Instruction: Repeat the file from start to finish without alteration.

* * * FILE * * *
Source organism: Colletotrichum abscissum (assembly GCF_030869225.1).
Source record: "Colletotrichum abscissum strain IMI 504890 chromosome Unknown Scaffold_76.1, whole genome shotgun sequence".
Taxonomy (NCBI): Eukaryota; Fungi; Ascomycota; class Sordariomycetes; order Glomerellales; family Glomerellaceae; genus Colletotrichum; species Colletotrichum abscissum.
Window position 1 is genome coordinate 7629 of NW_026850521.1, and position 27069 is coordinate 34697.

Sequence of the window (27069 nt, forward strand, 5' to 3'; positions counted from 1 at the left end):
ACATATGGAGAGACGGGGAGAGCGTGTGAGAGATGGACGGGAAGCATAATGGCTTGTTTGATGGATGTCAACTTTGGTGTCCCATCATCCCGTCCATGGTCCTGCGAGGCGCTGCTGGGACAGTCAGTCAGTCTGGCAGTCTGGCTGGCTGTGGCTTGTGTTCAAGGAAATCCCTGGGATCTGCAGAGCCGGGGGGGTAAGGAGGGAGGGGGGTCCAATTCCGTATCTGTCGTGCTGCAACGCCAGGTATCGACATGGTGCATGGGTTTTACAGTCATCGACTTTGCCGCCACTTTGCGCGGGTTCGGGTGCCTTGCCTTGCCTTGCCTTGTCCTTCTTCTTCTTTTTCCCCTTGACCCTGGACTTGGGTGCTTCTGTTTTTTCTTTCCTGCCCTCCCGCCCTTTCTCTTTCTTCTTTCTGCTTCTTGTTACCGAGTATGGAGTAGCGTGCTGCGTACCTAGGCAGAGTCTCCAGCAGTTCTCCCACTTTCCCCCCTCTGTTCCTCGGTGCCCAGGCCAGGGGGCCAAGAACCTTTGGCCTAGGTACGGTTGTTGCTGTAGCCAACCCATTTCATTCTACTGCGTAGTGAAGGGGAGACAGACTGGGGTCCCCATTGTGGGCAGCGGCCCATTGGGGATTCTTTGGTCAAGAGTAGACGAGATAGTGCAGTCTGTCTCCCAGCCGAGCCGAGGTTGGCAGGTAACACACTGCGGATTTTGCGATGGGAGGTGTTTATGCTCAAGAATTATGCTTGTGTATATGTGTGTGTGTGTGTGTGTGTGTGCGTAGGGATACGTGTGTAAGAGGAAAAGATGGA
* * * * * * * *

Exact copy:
Source organism: Colletotrichum abscissum (assembly GCF_030869225.1).
Source record: "Colletotrichum abscissum strain IMI 504890 chromosome Unknown Scaffold_76.1, whole genome shotgun sequence".
Taxonomy (NCBI): Eukaryota; Fungi; Ascomycota; class Sordariomycetes; order Glomerellales; family Glomerellaceae; genus Colletotrichum; species Colletotrichum abscissum.
Window position 1 is genome coordinate 7629 of NW_026850521.1, and position 27069 is coordinate 34697.

Sequence of the window (27069 nt, forward strand, 5' to 3'; positions counted from 1 at the left end):
ACATATGGAGAGACGGGGAGAGCGTGTGAGAGATGGACGGGAAGCATAATGGCTTGTTTGATGGATGTCAACTTTGGTGTCCCATCATCCCGTCCATGGTCCTGCGAGGCGCTGCTGGGACAGTCAGTCAGTCTGGCAGTCTGGCTGGCTGTGGCTTGTGTTCAAGGAAATCCCTGGGATCTGCAGAGCCGGGGGGGTAAGGAGGGAGGGGGGTCCAATTCCGTATCTGTCGTGCTGCAACGCCAGGTATCGACATGGTGCATGGGTTTTACAGTCATCGACTTTGCCGCCACTTTGCGCGGGTTCGGGTGCCTTGCCTTGCCTTGCCTTGTCCTTCTTCTTCTTTTTCCCCTTGACCCTGGACTTGGGTGCTTCTGTTTTTTCTTTCCTGCCCTCCCGCCCTTTCTCTTTCTTCTTTCTGCTTCTTGTTACCGAGTATGGAGTAGCGTGCTGCGTACCTAGGCAGAGTCTCCAGCAGTTCTCCCACTTTCCCCCCTCTGTTCCTCGGTGCCCAGGCCAGGGGGCCAAGAACCTTTGGCCTAGGTACGGTTGTTGCTGTAGCCAACCCATTTCATTCTACTGCGTAGTGAAGGGGAGACAGACTGGGGTCCCCATTGTGGGCAGCGGCCCATTGGGGATTCTTTGGTCAAGAGTAGACGAGATAGTGCAGTCTGTCTCCCAGCCGAGCCGAGGTTGGCAGGTAACACACTGCGGATTTTGCGATGGGAGGTGTTTATGCTCAAGAATTATGCTTGTGTATATGTGTGTGTGTGTGTGTGTGTGTGCGTAGGGATACGTGTGTAAGAGGAAAAGATGGA